A monument to the skills of Madrasi master masons who built this residency in the second half of the 16th century (The World of Interiors, May 2018, p. 174-175)

The double concept of glorious (exceptional) people and super-human glory – is the basic semantic construction of this building invented by its creator/architect as a work of architectural art. The one of its two meanings, defines (and glorifies) what a beauty and magnificence people can achieve and deserve to spiritually enjoy and worship, and the other is a monadic meaning – independent from people – something else, something other and what people cannot appropriate as existing for them and completely feel as belonging to them, something from the same root but with different ontological destiny. The building itself is dedicated to tremendous people – owners, users and worshippers of this architectural perfection. But the second architectural sub-motif is represented by an exceptional detail – by the central, “suspended” panel of the structure. This “balcony” at the center of the frontal wall of the building is embellished and articulated by the three decorative windows. The “balcony” cannot be completely available for the curiosity and admiration of the people visiting the castle/temple. Under the “balcony” we can see a sculpture representing a human being, small in comparison with the grandeur of the building. Human feet cannot step onto the “balcony” – human beings can only observe it from afar.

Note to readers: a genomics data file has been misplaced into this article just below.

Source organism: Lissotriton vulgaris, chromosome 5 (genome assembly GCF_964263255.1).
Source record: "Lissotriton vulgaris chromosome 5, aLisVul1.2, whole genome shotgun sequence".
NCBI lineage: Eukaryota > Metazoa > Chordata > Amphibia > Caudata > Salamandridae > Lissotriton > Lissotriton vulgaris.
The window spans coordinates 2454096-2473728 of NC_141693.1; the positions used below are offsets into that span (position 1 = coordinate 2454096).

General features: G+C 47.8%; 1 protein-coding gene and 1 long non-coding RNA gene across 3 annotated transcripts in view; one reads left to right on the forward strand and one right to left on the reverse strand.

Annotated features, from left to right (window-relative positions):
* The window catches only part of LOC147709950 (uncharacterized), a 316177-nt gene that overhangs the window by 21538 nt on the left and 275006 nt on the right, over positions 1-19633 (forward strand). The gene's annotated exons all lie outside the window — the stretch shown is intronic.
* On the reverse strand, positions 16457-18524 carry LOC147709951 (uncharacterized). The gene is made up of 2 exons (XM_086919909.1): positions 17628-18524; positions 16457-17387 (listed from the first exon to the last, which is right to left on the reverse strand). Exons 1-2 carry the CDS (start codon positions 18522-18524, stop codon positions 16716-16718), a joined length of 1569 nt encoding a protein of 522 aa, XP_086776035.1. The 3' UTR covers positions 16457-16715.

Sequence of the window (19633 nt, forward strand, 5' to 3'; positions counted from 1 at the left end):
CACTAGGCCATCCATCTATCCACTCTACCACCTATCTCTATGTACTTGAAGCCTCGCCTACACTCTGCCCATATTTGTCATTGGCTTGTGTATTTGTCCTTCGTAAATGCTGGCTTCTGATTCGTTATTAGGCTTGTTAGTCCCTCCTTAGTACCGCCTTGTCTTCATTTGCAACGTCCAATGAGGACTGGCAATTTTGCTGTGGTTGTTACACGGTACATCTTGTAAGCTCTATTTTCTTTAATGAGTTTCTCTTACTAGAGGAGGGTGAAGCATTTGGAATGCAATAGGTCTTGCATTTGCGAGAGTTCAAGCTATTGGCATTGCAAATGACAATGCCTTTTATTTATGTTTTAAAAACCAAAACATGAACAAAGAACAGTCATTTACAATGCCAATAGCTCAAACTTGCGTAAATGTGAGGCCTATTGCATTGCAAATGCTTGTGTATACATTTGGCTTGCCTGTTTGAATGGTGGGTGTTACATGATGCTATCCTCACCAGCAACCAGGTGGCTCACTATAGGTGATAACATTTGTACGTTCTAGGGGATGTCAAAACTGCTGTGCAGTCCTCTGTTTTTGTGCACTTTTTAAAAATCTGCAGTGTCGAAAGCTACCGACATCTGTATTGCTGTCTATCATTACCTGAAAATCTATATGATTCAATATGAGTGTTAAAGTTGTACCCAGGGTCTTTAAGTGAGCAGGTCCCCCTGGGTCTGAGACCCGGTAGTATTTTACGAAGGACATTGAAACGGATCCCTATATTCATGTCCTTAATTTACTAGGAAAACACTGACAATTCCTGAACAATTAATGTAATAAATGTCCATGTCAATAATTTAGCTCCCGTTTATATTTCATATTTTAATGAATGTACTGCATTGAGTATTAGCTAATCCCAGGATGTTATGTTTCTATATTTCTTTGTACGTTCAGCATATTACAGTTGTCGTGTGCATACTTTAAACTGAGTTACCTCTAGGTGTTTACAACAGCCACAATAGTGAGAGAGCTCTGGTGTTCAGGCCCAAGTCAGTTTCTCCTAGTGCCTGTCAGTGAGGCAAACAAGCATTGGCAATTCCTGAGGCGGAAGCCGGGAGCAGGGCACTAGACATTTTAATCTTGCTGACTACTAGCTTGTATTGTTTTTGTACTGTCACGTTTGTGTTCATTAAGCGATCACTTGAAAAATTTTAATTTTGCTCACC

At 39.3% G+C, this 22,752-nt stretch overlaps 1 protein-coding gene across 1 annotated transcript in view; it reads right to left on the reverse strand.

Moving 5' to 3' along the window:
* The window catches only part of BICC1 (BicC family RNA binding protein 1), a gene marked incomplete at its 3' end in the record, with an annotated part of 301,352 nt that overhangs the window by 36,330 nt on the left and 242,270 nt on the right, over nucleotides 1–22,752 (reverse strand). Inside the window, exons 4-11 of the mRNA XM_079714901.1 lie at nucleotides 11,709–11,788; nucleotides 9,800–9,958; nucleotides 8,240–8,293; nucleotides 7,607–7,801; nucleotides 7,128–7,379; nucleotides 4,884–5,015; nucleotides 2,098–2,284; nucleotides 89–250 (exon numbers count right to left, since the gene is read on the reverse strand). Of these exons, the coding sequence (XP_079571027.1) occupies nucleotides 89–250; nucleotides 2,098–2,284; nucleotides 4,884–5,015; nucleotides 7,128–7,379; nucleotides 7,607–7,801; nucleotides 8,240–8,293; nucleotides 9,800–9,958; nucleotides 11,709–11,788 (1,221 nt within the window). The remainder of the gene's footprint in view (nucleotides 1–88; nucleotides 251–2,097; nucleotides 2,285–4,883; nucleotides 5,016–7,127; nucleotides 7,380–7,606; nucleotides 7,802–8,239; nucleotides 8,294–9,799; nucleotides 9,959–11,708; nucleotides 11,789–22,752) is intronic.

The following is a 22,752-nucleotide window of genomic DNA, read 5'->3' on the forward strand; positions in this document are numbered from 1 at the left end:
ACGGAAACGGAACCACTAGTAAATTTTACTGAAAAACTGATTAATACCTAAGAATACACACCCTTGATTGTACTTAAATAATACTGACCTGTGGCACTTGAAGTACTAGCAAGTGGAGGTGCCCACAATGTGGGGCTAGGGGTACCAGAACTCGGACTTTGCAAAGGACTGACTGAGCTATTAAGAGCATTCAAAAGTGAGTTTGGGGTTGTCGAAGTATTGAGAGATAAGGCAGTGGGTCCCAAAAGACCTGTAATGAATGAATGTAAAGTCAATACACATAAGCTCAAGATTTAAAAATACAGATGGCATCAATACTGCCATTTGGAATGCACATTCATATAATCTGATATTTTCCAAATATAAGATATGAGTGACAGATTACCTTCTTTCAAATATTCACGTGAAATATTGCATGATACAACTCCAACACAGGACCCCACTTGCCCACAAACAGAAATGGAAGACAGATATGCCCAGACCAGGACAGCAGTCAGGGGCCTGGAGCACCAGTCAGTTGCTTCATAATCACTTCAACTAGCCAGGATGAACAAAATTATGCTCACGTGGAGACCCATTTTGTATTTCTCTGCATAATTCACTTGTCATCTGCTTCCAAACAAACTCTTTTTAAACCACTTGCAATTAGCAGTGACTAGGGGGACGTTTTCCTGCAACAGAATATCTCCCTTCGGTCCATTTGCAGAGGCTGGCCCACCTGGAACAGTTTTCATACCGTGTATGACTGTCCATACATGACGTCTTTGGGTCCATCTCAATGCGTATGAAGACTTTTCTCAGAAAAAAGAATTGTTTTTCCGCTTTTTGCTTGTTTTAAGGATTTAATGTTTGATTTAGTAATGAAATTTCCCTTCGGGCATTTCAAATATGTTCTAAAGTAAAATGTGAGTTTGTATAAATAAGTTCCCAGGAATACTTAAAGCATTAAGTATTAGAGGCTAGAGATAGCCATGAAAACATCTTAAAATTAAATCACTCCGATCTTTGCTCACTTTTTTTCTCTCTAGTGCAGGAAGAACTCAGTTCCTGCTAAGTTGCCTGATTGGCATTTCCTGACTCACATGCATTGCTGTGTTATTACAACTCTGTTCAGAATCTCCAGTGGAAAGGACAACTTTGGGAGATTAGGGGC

The height of the building and hemispherical dome decorated with intricate plasterwork tracery (The World of Interiors, May 2018, p. 174)

The punctum of the temple, it seems, is this Balcony, where no one human can step to (without massive ladders). Why is this balcony made, while it is not accessible to the visitors of the temple? The answer which comes to the mind and heart is – it’s because this very area is not for human feet, not for human beings, as respectable they are as guests of the castle/temple. It’s a place which can be observed only with unconditional admiration and awe, mainly from the down below. The balcony signifies a sacred place, the place where spirit/s of perfection and glory is/are silently dwelling and silently accepting the silent admiration through the space of humility.

The temple as an architectural discourse combines two semantic accents – glory as the substance of humanity – a substance in a subordinate position – in a position of adjective “serving” the nouns “humanity” or “people”, and, on the other side, glory as a goal in itself, as the ultimate noun. In this separation of glorious sacredness as such – sacred glory, from glorious human creativity, like the one which inspired to create this building (this marvelous castle/temple) – we see the holy nucleus of the very feeling/thinking in the creative intuition of the constructors of this building.

The motif of centrality of an empty inner balcony with three windows/doors underlines a place for the entrance of “gods” in comparison with the parts of the building available for the expression of admiration of the metaphysical essences (“gods”) by the people visiting the temple (who can be identified through the study of Indian pantheon of gods or through projections by the people of various religious beliefs visiting the place).